10 Février 2016
February 8, 2016
Tokyo Electric Power Co. (TEPCO) President Naomi Hirose expressed his renewed determination to commit to disaster recovery work in areas affected by the Fukushima nuclear crisis during a recent interview with the Mainichi Shimbun ahead of the fifth anniversary of the triple disaster.
"We'd like to work more than ever toward fulfilling our responsibility (over the nuclear disaster)," said Hirose as this March marks the fifth anniversary of the Fukushima nuclear meltdown. "It has been five years (since the disaster), but nearly 100,000 people still remain evacuated. Not only shall we work on compensation measures, but we'll make sure everything is in order at the Fukushima No. 1 Nuclear Power Plant, as any trouble (involving decommission work and the issue of treating contaminated water) would affect evacuation schedules and future plans (for the locals)."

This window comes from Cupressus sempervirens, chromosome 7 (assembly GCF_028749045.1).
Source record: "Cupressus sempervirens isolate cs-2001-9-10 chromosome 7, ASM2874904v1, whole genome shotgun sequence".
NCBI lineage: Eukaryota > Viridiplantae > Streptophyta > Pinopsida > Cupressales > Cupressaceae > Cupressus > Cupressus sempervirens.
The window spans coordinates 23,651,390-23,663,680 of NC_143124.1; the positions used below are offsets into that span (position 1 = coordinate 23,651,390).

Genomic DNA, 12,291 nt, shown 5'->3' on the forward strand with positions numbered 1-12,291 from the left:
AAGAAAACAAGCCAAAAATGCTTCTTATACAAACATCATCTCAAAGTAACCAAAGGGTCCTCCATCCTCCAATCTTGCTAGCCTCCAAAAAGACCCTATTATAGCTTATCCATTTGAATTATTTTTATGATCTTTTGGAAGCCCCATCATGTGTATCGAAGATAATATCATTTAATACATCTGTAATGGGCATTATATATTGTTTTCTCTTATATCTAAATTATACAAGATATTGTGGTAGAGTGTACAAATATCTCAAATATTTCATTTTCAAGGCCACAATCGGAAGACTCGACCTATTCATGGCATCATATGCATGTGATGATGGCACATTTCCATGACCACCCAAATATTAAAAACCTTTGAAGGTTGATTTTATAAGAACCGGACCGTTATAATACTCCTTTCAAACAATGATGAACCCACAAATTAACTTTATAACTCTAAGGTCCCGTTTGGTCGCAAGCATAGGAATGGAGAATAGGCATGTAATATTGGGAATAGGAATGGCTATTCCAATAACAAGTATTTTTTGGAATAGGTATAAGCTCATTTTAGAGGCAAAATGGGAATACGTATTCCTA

Furthermore, Hirose suggested the utility's plan to build renewable energy stations in the affected areas to create jobs for local residents.
Meanwhile, Niigata Gov. Hirohiko Izumida maintains a tough stance on the restart of TEPCO's Kashiwazaki-Kariwa Nuclear Power Plant in Niigata Prefecture, claiming that examination and overall evaluation of the Fukushima disaster are required before putting the matter on the table.
Hirose told the Mainichi that the company will discuss details about what needs to be done with the Niigata governor and seek understanding from local residents over the restart of the idled nuclear plant.
In regard to the deregulation of the electricity market set for April, Hirose emphasized that it should not be a simple price war as different electricity providers such as gas companies and oil wholesalers are entering the market and introducing new rates cheaper than TEPCO. He explained that the utility would compete with other power providers by introducing services that encourage energy conservation, which will lead to reduced power consumption and help cut expenses spent on electricity.